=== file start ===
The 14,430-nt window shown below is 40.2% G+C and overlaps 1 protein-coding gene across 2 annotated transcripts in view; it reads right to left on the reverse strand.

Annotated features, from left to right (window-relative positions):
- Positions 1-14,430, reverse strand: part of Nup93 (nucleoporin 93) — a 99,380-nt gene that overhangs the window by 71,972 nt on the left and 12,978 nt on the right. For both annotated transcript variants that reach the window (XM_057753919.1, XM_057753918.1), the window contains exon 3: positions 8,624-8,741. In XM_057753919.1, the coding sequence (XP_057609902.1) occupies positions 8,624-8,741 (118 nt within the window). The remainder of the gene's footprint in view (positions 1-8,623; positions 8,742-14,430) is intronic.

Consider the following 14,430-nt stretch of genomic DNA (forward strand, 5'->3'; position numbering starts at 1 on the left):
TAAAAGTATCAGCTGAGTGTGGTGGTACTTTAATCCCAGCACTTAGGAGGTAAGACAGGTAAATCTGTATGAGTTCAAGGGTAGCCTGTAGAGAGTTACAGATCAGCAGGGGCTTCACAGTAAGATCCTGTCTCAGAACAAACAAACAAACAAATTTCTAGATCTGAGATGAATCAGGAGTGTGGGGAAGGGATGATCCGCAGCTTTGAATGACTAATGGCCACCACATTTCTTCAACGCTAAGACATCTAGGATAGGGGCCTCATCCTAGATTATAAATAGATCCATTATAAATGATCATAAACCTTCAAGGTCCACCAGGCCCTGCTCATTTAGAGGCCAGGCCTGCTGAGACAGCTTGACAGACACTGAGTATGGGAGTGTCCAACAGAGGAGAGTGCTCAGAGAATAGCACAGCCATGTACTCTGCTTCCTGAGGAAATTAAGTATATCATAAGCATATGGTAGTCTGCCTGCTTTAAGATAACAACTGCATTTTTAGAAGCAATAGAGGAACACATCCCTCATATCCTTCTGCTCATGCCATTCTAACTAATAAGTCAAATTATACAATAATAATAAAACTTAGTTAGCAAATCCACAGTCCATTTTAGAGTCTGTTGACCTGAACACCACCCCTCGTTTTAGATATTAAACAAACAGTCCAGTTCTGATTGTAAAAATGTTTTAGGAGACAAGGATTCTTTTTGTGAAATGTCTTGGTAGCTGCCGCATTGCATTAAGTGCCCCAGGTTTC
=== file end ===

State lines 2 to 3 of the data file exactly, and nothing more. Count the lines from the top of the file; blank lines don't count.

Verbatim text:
Annotated features, from left to right (window-relative positions):
- Positions 1-14,430, reverse strand: part of Nup93 (nucleoporin 93) — a 99,380-nt gene that overhangs the window by 71,972 nt on the left and 12,978 nt on the right. For both annotated transcript variants that reach the window (XM_057753919.1, XM_057753918.1), the window contains exon 3: positions 8,624-8,741. In XM_057753919.1, the coding sequence (XP_057609902.1) occupies positions 8,624-8,741 (118 nt within the window). The remainder of the gene's footprint in view (positions 1-8,623; positions 8,742-14,430) is intronic.